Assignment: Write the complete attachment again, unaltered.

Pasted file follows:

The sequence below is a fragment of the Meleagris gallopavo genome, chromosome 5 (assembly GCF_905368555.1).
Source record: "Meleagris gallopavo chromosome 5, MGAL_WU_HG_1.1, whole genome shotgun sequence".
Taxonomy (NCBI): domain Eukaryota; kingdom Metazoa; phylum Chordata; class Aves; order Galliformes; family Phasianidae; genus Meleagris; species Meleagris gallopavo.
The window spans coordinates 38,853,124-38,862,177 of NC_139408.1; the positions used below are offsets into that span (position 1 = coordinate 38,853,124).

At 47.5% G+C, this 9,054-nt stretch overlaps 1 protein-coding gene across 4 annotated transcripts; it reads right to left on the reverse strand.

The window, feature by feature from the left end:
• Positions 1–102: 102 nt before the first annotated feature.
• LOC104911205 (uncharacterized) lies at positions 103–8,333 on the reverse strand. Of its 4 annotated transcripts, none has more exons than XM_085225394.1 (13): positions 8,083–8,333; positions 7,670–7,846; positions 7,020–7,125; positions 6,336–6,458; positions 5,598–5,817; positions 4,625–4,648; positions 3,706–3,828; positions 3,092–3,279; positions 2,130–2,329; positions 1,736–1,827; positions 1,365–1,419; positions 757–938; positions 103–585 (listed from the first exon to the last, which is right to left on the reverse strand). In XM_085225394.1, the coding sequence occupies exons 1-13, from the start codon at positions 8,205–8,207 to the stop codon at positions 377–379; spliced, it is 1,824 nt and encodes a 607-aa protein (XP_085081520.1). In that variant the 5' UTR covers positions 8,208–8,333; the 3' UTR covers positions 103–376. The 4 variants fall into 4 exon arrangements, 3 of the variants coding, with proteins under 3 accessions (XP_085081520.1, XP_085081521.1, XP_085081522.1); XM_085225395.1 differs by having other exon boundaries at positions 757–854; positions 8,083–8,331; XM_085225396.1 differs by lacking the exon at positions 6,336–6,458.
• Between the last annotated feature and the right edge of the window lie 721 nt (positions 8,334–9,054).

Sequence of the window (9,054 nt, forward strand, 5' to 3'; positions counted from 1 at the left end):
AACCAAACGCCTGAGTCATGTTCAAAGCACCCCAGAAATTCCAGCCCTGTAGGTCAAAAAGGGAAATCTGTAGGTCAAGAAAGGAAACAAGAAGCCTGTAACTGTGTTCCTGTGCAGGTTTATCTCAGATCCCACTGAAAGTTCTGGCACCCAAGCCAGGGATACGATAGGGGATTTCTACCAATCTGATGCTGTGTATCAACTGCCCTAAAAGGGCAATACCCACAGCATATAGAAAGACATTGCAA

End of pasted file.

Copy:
The sequence below is a fragment of the Meleagris gallopavo genome, chromosome 5 (assembly GCF_905368555.1).
Source record: "Meleagris gallopavo chromosome 5, MGAL_WU_HG_1.1, whole genome shotgun sequence".
Taxonomy (NCBI): domain Eukaryota; kingdom Metazoa; phylum Chordata; class Aves; order Galliformes; family Phasianidae; genus Meleagris; species Meleagris gallopavo.
The window spans coordinates 38,853,124-38,862,177 of NC_139408.1; the positions used below are offsets into that span (position 1 = coordinate 38,853,124).

At 47.5% G+C, this 9,054-nt stretch overlaps 1 protein-coding gene across 4 annotated transcripts; it reads right to left on the reverse strand.

The window, feature by feature from the left end:
• Positions 1–102: 102 nt before the first annotated feature.
• LOC104911205 (uncharacterized) lies at positions 103–8,333 on the reverse strand. Of its 4 annotated transcripts, none has more exons than XM_085225394.1 (13): positions 8,083–8,333; positions 7,670–7,846; positions 7,020–7,125; positions 6,336–6,458; positions 5,598–5,817; positions 4,625–4,648; positions 3,706–3,828; positions 3,092–3,279; positions 2,130–2,329; positions 1,736–1,827; positions 1,365–1,419; positions 757–938; positions 103–585 (listed from the first exon to the last, which is right to left on the reverse strand). In XM_085225394.1, the coding sequence occupies exons 1-13, from the start codon at positions 8,205–8,207 to the stop codon at positions 377–379; spliced, it is 1,824 nt and encodes a 607-aa protein (XP_085081520.1). In that variant the 5' UTR covers positions 8,208–8,333; the 3' UTR covers positions 103–376. The 4 variants fall into 4 exon arrangements, 3 of the variants coding, with proteins under 3 accessions (XP_085081520.1, XP_085081521.1, XP_085081522.1); XM_085225395.1 differs by having other exon boundaries at positions 757–854; positions 8,083–8,331; XM_085225396.1 differs by lacking the exon at positions 6,336–6,458.
• Between the last annotated feature and the right edge of the window lie 721 nt (positions 8,334–9,054).

Sequence of the window (9,054 nt, forward strand, 5' to 3'; positions counted from 1 at the left end):
AACCAAACGCCTGAGTCATGTTCAAAGCACCCCAGAAATTCCAGCCCTGTAGGTCAAAAAGGGAAATCTGTAGGTCAAGAAAGGAAACAAGAAGCCTGTAACTGTGTTCCTGTGCAGGTTTATCTCAGATCCCACTGAAAGTTCTGGCACCCAAGCCAGGGATACGATAGGGGATTTCTACCAATCTGATGCTGTGTATCAACTGCCCTAAAAGGGCAATACCCACAGCATATAGAAAGACATTGCAA